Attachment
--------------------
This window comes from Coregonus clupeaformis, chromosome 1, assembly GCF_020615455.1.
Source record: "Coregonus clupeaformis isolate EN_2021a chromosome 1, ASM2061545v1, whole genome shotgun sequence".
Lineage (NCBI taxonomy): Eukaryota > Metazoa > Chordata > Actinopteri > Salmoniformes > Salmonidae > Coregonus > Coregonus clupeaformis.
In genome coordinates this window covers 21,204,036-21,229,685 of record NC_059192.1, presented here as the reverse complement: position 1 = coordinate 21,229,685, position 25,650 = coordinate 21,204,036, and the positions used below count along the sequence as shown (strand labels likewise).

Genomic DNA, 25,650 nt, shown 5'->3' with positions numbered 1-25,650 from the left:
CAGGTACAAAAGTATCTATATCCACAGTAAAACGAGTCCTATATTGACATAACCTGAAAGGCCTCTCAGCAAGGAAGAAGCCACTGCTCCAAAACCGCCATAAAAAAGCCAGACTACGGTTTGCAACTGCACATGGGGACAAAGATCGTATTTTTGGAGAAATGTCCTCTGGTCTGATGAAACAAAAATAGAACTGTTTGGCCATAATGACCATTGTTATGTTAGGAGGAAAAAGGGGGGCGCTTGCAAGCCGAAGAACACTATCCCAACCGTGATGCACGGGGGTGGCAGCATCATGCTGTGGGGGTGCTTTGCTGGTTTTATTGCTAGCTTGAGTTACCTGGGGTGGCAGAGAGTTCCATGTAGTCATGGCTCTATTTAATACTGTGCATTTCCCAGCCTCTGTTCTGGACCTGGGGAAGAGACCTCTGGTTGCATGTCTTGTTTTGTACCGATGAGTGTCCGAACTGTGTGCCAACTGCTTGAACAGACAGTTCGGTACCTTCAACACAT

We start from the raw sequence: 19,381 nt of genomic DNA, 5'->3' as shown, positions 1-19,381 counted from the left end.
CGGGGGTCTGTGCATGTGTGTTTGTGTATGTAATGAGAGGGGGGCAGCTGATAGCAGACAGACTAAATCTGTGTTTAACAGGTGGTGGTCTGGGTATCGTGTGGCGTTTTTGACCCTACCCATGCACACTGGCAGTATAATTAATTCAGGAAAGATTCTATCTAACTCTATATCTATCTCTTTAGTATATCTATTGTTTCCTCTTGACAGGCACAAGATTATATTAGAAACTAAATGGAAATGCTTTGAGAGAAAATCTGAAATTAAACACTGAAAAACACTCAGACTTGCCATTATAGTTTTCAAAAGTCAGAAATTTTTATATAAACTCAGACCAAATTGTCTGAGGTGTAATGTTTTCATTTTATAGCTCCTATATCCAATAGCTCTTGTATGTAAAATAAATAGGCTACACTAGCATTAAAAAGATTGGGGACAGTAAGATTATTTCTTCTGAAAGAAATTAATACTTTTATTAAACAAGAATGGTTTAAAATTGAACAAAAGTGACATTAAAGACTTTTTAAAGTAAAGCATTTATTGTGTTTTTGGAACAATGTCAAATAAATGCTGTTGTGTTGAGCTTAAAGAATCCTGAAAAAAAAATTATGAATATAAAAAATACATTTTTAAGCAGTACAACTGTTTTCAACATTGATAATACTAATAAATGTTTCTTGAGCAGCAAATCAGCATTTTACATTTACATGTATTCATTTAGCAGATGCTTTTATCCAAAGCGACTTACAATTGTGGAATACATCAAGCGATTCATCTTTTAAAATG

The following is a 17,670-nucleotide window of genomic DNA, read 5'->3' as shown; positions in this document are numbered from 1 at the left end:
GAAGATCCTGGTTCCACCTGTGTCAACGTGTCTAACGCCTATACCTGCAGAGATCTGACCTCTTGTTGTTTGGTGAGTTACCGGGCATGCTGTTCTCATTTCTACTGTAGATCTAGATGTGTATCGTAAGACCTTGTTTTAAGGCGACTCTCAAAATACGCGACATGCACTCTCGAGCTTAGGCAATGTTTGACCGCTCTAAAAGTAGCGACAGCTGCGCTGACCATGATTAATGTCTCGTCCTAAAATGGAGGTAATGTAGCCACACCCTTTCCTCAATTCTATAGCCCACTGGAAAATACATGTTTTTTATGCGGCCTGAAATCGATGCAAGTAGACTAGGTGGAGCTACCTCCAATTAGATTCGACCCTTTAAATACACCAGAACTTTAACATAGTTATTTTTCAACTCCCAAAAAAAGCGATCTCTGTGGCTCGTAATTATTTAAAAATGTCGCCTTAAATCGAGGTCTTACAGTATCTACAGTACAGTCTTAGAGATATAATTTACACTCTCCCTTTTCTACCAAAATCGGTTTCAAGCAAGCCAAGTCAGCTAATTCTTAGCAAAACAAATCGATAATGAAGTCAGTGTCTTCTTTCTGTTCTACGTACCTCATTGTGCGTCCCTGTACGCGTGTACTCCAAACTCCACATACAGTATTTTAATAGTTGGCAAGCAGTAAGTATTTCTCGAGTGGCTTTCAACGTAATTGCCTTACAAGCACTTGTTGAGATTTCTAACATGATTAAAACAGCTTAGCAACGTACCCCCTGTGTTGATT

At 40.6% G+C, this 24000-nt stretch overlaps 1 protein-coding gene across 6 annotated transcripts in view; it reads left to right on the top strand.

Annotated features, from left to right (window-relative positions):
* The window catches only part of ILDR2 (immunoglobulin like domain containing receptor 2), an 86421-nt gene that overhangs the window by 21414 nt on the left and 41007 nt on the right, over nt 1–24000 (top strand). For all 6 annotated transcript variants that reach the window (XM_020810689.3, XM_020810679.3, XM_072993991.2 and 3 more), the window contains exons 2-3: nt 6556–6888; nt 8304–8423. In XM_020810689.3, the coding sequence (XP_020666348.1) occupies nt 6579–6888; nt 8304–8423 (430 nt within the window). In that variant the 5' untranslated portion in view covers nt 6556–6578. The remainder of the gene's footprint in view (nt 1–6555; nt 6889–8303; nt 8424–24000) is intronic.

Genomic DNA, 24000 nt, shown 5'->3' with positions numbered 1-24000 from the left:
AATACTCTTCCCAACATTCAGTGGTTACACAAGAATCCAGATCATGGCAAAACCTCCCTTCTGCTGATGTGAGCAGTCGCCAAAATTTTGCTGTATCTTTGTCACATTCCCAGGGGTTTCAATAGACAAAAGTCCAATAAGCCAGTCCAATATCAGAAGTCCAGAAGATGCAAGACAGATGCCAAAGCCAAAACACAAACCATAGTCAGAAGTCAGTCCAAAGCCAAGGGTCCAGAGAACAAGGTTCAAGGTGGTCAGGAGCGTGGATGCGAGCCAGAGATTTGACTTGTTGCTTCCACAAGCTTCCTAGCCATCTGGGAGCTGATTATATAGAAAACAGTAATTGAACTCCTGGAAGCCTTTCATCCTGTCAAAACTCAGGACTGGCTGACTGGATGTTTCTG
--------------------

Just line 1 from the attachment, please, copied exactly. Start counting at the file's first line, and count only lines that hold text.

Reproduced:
This window comes from Coregonus clupeaformis, chromosome 1, assembly GCF_020615455.1.